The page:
The expression of the betaine transporter was investigated by immunodetection of the BusAA and BusAB proteins in a subset of eight strains, after an osmotic upshock at 2 or 4% NaCl (Fig. 5). Except for CNRZ 118, all strains contained higher amounts of BusA proteins when the salt concentration raised from 0 to 2%. This result indicated that the osmodependent transcriptional activation of busA observed for NCDO 763 [9] was reflected at the level of protein synthesis. The osmotolerant strain NCDO 2110 (Fig. 5D) exhibited increasing amounts of BusA protein at 4%, which may account for enhanced betaine accumulation and osmotolerance. NCDO 763, IL 1403 and CNRZ 145 (Fig. 5A–C, respectively) showed reduced synthesis of BusA at 4% compared to 2%. However, this was sufficient to support betaine accumulation and growth at this osmolality. The AM2 strain held a similar pattern of expression (Fig. 5F). Interestingly, the osmosensitive C13 and AM1 cremoris strains (Fig. 5E,G) were also able to induce the synthesis of BusA, while these strains did not accumulate betaine. In the case of the CNRZ 118 strain, no protein was detected by the immunodetection experiment (Fig. 5H).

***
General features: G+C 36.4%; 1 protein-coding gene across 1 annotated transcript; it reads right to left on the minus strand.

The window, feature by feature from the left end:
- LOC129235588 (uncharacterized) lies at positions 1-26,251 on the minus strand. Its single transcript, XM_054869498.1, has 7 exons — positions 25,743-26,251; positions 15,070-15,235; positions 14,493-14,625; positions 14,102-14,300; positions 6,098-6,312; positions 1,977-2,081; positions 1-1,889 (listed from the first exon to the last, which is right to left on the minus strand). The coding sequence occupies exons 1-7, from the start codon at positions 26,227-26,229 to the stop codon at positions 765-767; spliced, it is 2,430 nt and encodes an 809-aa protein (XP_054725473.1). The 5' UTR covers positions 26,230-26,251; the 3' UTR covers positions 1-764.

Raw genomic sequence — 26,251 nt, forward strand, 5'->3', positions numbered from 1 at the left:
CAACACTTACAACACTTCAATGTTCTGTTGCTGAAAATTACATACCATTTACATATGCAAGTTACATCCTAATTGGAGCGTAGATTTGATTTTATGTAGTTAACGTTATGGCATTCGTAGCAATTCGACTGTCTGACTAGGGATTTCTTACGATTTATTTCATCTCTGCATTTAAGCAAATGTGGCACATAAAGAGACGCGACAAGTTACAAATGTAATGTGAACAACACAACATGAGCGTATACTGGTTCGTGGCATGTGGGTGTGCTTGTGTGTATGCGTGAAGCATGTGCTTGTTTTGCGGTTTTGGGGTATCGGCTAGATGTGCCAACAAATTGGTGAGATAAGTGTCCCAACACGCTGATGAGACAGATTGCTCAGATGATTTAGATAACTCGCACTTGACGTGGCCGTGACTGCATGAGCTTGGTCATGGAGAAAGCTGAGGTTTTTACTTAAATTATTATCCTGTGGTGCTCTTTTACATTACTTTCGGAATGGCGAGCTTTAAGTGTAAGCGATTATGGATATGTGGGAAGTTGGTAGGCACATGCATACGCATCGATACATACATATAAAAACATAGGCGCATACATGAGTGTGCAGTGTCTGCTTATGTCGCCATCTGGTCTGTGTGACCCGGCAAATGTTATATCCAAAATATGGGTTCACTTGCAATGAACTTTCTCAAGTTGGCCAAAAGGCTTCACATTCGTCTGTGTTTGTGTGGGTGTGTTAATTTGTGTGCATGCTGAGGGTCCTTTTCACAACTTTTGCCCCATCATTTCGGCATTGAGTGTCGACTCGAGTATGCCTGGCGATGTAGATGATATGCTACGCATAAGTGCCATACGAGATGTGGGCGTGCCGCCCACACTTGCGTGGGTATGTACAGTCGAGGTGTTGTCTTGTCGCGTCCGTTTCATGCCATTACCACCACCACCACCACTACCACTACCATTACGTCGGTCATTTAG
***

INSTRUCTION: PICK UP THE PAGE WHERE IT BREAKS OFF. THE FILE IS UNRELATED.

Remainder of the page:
Figure 5.

BusA synthesis upon osmotic upshock in various strains of L. lactis. Cells were grown in M17 glucose at 30°C. A 1-h upshock was performed with 2 and 4% NaCl on exponentially growing cells (OD650=0.5–1). Immunodetection of BusAA and BusAB was performed on whole cell extracts taken after a 1-h osmotic upshock. 0 indicates control before upshock. A: NCDO 763; B: IL 1403; C: CNRZ 145; D: NCDO 2110; E: C13; F: AM2; G: AM1; H: CNRZ 118.

We measured the betaine uptake capacity of five cremoris strains activated by a 1-h osmotic upshock at 2% NaCl (Fig. 6). When compared to the transport activity for NCDO 763, the results showed a 15-fold, 10-fold and four-fold lower activity for CNRZ 118, C13 and AM1, respectively. For the AM2 strain, which displays an intermediary phenotype: growth and betaine accumulation at 2% NaCl, the reduction in the betaine uptake capacity was only two-fold.

Figure 6.